On the three dropbacks when Notre Dame was outnumbered, Book had one throwaway pass and rushed twice for a net loss of one yard. Pittsburgh managed to generate a pressure on all three dropbacks.
• Once again, Book was very accurate on his short passes. The Irish didn’t attempt many deep balls as Book had mixed results in throws 15 yards beyond the line of scrimmage.
Here’s what Book’s passing chart looked like measured by depth of throw.
Behind the line to 0: 4-of-4 for 10 yards.
1-5 yards: 11-of-14 for 64 yards with one drop, one bad throw and one throwaway. The failed two-point conversion also came on an incomplete pass attempt in this range.
6-10 yards: 7-of-7 for 87 yards and one touchdown.
11-15 yards: 1-of-1 for 12 yards.
16-20 yards: 0-of-2 with two interceptions.
21-30 yards: 2-of-3 for 56 yards with one overthrow.
31-plus yards: 1-of-1 for a 35-yard touchdown.
• Book finished the game 26-of-32 passing for 264 yards and two touchdowns with two interceptions. Most of Book’s passing yards came through the air with his completions coming 173 yards down the field. The Irish increased his passing numbers with 91 yards after the catch. Book’s average incomplete pass came 11.3 yards down the field.
The lower number on yards after the catch came in part because of a virtually non-existent screen game against Pittsburgh. The Irish only completed three screen passes — two to running back Dexter Williams and one to tight Alizé Mack — for a total of eight yards. Those three passes included 20 yards after the catch.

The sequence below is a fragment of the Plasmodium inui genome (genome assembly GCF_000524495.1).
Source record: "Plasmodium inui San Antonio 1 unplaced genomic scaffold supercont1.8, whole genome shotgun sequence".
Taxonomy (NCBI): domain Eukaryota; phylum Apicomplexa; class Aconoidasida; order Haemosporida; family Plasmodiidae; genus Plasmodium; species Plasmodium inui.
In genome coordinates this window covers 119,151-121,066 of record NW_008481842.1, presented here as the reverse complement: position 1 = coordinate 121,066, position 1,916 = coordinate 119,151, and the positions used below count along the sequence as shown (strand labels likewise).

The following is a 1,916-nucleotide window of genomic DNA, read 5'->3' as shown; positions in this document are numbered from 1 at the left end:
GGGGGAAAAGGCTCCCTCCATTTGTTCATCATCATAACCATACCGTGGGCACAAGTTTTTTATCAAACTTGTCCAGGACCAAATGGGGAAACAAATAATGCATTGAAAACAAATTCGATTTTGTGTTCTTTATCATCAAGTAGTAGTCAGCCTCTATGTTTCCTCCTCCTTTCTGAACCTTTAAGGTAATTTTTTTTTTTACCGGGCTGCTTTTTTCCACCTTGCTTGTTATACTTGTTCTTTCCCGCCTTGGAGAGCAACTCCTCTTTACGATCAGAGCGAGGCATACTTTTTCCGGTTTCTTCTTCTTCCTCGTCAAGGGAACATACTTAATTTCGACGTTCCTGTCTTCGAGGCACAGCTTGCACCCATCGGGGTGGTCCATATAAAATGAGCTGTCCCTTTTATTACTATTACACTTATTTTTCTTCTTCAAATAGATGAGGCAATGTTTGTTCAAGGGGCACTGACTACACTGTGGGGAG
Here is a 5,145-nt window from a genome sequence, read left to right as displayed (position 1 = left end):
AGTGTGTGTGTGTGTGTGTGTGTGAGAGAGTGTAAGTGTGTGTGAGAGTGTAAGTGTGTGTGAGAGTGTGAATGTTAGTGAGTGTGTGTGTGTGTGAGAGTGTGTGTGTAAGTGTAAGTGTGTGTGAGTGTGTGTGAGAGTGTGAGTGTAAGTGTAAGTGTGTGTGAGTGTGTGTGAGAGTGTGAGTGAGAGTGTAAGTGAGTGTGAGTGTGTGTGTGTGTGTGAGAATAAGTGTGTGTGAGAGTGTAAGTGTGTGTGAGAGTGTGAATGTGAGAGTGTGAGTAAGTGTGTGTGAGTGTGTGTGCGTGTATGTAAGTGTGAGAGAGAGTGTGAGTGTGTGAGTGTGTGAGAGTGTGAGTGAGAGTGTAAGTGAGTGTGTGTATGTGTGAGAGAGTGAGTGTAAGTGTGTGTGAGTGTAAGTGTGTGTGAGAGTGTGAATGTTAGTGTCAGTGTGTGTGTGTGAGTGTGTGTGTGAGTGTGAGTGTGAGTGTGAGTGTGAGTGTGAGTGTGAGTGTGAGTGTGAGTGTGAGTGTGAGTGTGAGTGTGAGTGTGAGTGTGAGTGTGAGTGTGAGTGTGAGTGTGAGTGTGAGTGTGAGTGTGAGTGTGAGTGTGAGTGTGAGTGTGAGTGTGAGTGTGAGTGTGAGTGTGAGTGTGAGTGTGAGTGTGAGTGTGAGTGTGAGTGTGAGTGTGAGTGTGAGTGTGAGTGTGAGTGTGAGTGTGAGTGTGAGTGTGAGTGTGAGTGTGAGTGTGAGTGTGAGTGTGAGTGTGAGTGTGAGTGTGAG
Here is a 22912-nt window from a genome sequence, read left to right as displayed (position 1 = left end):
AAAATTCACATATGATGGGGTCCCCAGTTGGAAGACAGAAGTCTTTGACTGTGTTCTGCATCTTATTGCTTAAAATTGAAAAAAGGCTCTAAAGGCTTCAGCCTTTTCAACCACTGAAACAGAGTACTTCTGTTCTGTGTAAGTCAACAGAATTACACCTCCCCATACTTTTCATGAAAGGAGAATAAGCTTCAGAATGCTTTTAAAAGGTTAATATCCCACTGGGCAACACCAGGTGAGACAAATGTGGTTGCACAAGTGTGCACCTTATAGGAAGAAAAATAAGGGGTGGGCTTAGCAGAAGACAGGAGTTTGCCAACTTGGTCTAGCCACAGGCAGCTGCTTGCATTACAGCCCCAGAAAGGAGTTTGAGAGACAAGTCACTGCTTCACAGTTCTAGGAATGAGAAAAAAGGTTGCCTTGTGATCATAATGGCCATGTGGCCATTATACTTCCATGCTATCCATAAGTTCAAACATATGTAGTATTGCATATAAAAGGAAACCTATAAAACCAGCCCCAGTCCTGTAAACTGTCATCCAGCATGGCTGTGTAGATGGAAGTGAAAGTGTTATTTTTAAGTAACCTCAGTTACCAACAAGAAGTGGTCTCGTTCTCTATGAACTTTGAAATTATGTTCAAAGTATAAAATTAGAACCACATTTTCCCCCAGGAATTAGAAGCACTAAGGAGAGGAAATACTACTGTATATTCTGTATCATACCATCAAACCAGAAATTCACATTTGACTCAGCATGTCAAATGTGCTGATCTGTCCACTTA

• Both of Book’s touchdown passes came following play fakes. The Irish used play fakes 21 times in which Book finished 16-of-19 passing for 168 yards and two touchdowns with one interception, one bad throw and one overthrow. Book also had a five-yard run. Pittsburgh was flagged for one pass interference on a play fake attempt. The Panthers generated eight pressures on Notre Dame’s play fakes.
Book described his play against Pittsburgh as antsy and skittish at times. It’s hard to see that in his passing numbers. But that showed up more with his running numbers on dropbacks. Book either ran or was sacked on 11 of his 46 dropbacks. Only five of those came as a result of pressures, one of which Book created by a poor decision in the pocket.
Only one of those 11 dropbacks resulted in a meaningful gain. Book rushed for 22 yards following a scramble to his left on a third-and-5. He rushed for a five-yard gain two other times, but both came on third down and finished short of the first-down marker.
Book needs to make better decisions on when to run. His first interception came when he was on the move to his left too. In his first three starts of the season, Book converted those kinds of plays for Notre Dame. The Panthers did a better job of rattling Book.
The Pittsburgh game was the first real sign that Notre Dame’s offensive line can still be exposed after significant improvements following the first two games of the season. The right side of the line struggled, and it will likely be noted by opposing defensive coordinators. Four pressures created by unblocked defenders showed that the pass protection wasn’t always on the same page against the Panthers.
The offensive line didn’t find much success in the running game either as the Irish averaged just 2.1 yards per carry. Pittsburgh was clearly selling out to stop the run, which allowed Notre Dame to find success throwing the ball on play fakes.